OTTAWA -- Canada and the United States will restart high-level talks Tuesday on the North American Free Trade Agreement as Foreign Affairs Minister Chrystia Freeland returns to Washington in hope of making progress on stubborn differences.

Freeland and her counterpart, U.S. Trade Representative Robert Lighthizer, left the bargaining table Friday without a deal following two weeks of what Freeland described as intense, but productive, negotiations.

The trip to the U.S. capital is expected to be short. Freeland's scheduled to attend the Liberals' caucus retreat Wednesday in Saskatoon and it is unclear whether she will return to Washington late in the week.

Ottawa and Washington are trying to reach an agreement that could be submitted to the U.S. Congress by month's end. A deal would see Canada join a preliminary trade agreement the Trump administration struck last month with Mexico.

The two sides have so far been unable to break through an impasse over, among other issues, U.S. access to the Canadian dairy market, a cultural exemption for Canada and the Chapter 19 dispute resolution mechanism.

The 24-year-old NAFTA, which also includes Mexico and is integral to the continent's economy, has been under renegotiation for 13 months.

The top players, Freeland and Lighthizer, were away from the bargaining table Monday, but negotiators continued their search for common ground on a NAFTA 2.0.

Freeland appeared at a women's summit Monday in Toronto, while Lighthizer was overseas to meet with European Union Trade Commissioner Cecilia Malmstrom.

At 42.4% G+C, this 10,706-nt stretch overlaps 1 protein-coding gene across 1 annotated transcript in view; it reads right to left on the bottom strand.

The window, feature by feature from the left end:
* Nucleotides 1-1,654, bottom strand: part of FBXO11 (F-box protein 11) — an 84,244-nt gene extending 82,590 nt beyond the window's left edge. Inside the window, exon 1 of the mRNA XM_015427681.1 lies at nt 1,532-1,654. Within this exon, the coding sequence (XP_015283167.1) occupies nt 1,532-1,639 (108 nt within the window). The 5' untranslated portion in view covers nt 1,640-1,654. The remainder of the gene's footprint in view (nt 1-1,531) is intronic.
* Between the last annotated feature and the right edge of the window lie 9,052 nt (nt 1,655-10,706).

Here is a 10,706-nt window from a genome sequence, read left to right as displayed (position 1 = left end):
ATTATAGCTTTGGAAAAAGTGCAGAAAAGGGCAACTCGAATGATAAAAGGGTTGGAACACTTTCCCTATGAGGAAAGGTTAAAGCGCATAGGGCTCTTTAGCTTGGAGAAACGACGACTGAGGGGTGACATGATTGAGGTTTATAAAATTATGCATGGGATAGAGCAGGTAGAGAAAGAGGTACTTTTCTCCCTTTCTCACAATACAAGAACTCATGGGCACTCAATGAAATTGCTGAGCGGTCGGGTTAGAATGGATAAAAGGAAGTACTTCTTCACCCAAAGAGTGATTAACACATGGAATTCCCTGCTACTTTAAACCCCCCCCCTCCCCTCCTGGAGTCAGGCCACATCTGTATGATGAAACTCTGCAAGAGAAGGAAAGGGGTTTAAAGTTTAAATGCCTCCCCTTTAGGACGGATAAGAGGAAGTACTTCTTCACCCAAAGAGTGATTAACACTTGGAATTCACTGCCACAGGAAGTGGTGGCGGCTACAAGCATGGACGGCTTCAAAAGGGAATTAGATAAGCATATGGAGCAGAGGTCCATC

After emerging from her meeting with Lighthizer on Friday, Freeland said the negotiations had entered a "very intense" phase during which officials have been meeting "24-7." Freeland said she would meet with Lighthizer when negotiators found issues that needed to be elevated to the ministerial level.

She's declined to discuss specifics about the talks and has said she and Lighthizer have an agreement to refrain from negotiating in public.

Prime Minister Justin Trudeau has said Canada could be willing to be flexible on dairy. But Larry Kudlow, the director of U.S. President Donald Trump's National Economic Council, suggested Friday that Canada isn't offering enough.

Trump added a layer of urgency to the negotiations late last month after announcing his deal with Mexico. His announcement came with an ultimatum for Canada -- join the U.S.-Mexico pact or suffer the consequences of punishing American tariffs on the auto sector.

He also warned that the U.S. and Mexico would move forward bilaterally without Canada.